Generally, because GaAs wafers, or substrates, have a thin layer of native oxide formed thereon, prior to starting the present process a standard oxide desorption process is performed in the growth chamber usually at a temperature of approximately 580° C.
Subsequent to the removal of the native oxide, the temperature of the substrate is lowered and the low temperature AlGaAs forming portion 12 is grown at a substrate temperature in a range of approximately 300° C. to 400° C. The growth of portion 12 continues until the thickness is in a range of approximately 100 Å to 300 Å thick. In a preferred embodiment the aluminum content of portion 12 is equal to or greater than approximately 75%. In some instances portion 12 may be optionally omitted and, thus, is simply included as a portion of supporting substrate 11 herein and, accordingly, layer 13 may be referred to hereafter as positioned on supporting substrate 11 with the understanding that in some embodiments portion 12 may be formed therebetween.
When portion 12 is completed, the temperature of the substrate is lowered and the low temperature GaAs forming layer 13 is grown at a substrate temperature in a range of approximately 200° C. The growth of layer 13 continues until the thickness is in a range of approximately 1000 Å to 6000 Å thick.
After layer 13 is completely formed, the temperature of the substrate is raised and the low temperature AlGaAs forming layer 14 is grown at a substrate temperature in a range of approximately 300° C. to 450° C. The growth of layer 13 continues until the thickness is a minimum of approximately 500 Å and typically in a range of approximately 500 Å to 1000 Å thick. In a preferred embodiment the aluminum content of layer 14 is equal to or greater than approximately 75%. In addition to preventing As diffusion upwardly into subsequently grown layers (e.g. buffer layer 15), layer 14 moves the back potential barrier arising from the pinned Fermi level in layer 13, spatially away from the undoped GaAs forming buffer layer 15. This minimizes the pinching effect of subsequent implanted dopants in the undoped GaAs buffer layer 15.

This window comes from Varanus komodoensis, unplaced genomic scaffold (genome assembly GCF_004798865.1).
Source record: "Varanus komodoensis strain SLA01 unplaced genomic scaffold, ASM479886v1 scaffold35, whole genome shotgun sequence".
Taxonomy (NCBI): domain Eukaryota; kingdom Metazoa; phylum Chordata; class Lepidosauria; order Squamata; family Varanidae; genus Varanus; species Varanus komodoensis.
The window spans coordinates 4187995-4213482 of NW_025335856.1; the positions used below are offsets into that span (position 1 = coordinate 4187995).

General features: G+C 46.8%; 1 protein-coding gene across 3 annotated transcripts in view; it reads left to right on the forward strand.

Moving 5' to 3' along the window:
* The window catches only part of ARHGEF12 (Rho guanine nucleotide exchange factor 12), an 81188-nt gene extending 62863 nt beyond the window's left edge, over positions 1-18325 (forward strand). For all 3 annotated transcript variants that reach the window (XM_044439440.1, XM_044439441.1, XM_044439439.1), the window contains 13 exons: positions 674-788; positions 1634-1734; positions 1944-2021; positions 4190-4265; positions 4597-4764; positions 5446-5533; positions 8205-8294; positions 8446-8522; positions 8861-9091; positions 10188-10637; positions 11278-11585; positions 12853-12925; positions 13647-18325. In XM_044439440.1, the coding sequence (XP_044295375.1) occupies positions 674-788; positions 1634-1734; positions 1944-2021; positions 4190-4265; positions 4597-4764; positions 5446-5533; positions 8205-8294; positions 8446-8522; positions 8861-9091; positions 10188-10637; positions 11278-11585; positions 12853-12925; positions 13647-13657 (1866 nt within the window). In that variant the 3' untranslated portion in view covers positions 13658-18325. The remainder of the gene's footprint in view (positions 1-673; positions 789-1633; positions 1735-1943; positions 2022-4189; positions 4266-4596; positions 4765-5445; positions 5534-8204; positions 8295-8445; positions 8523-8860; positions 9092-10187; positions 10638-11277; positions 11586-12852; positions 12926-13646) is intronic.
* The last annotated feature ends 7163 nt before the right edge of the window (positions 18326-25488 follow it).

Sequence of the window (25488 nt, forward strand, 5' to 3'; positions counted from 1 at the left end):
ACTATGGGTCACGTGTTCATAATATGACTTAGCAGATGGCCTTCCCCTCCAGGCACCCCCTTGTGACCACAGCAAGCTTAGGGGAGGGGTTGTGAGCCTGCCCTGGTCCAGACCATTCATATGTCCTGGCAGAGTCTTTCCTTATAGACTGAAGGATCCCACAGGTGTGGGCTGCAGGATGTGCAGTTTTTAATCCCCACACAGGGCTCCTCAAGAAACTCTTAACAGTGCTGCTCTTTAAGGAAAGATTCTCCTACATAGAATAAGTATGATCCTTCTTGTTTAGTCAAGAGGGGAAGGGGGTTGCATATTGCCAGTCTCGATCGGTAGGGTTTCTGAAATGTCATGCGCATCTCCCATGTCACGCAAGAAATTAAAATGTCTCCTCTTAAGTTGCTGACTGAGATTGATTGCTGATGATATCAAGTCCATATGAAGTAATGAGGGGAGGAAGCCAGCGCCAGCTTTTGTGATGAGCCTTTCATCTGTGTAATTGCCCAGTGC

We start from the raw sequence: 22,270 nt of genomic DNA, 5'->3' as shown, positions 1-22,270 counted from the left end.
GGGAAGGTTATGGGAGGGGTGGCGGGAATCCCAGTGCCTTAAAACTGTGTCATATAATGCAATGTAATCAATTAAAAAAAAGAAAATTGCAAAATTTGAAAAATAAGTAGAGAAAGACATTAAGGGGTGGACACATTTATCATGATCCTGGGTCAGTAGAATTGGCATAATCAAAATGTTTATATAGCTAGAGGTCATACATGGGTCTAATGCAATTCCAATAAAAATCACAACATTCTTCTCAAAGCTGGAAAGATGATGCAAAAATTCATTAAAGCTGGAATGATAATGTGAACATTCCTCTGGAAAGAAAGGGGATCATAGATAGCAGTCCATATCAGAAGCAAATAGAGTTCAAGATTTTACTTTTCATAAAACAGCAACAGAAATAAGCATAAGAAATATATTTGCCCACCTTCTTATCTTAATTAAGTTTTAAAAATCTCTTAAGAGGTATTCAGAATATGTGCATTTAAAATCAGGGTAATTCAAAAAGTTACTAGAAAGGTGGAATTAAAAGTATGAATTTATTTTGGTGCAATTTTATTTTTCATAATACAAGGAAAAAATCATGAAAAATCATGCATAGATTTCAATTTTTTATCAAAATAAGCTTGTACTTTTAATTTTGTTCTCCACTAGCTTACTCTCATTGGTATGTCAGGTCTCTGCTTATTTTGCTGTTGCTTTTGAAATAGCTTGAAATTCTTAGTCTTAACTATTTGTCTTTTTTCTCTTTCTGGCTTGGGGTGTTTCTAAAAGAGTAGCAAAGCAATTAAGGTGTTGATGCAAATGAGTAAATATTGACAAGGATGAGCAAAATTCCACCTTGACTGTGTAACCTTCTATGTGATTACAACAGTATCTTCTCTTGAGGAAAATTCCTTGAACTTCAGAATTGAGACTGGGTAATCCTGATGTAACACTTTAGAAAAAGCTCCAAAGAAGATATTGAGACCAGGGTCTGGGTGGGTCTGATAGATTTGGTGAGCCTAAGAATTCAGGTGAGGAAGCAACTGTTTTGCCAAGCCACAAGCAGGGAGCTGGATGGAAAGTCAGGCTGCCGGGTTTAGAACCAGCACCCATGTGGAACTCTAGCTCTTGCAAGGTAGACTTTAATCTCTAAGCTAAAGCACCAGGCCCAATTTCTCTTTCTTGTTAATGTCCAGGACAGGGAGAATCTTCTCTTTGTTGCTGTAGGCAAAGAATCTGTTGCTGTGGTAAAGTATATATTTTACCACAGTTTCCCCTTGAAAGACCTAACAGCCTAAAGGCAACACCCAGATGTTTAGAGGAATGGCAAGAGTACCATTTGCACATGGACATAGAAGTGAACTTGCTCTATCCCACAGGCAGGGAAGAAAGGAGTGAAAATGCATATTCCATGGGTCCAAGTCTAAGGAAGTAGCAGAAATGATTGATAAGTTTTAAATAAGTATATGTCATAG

A band of defected region above layer 14, typically about 200 Å to 500 Å thick, has been observed when layer 14 is not properly grown. For example, the band of defects was observed with the thickness of layer 14 approximately 100 Å to 250 Å thick and grown at a temperature of 600° C. directly on the low temperature GaAs (layer 13). An AlGaAs layer with a thickness in excess of 500 Å, grown at 600° C. has a p-type conductivity which results in poor subthreshold currents in P-FETs even with the carrier confinement from the band-discontinuity at the GaAs/AlGaAs interface. The preferred AlGaAs barrier (layer 14) is grown at a low temperature (300° C. to 450° C.) to ensure it has a high resistivity. Further, layer 14 is grown with a thickness of at least 500 Å. By making the thickness of layer 14 at least 500 Å, the low temperature GaAs of layer 13 is prevented from severely depleting implanted dopants at the interface of layers 14 and 15 during processing and prevents diffusion of As from the low temperature material into the undoped GaAs buffer layer 15.
Further, the growth of the epitaxial structures described, under "non-optimum" growth conditions results in a large number of surface morphological defects such as "rice defects" and/or "cellular defects", resulting in hazy surface conditions when viewed under a bright light source. These surface defects result in extremely low yields during device processing.
After growth of barrier layer 14, the structure is annealed at a temperature of approximately 600° C. for 10 minutes under As overpressure in the MBE system, which results in As precipitation and a high resistivity buffered structure. One to several annealing steps can be utilized, as will be explained more fully later.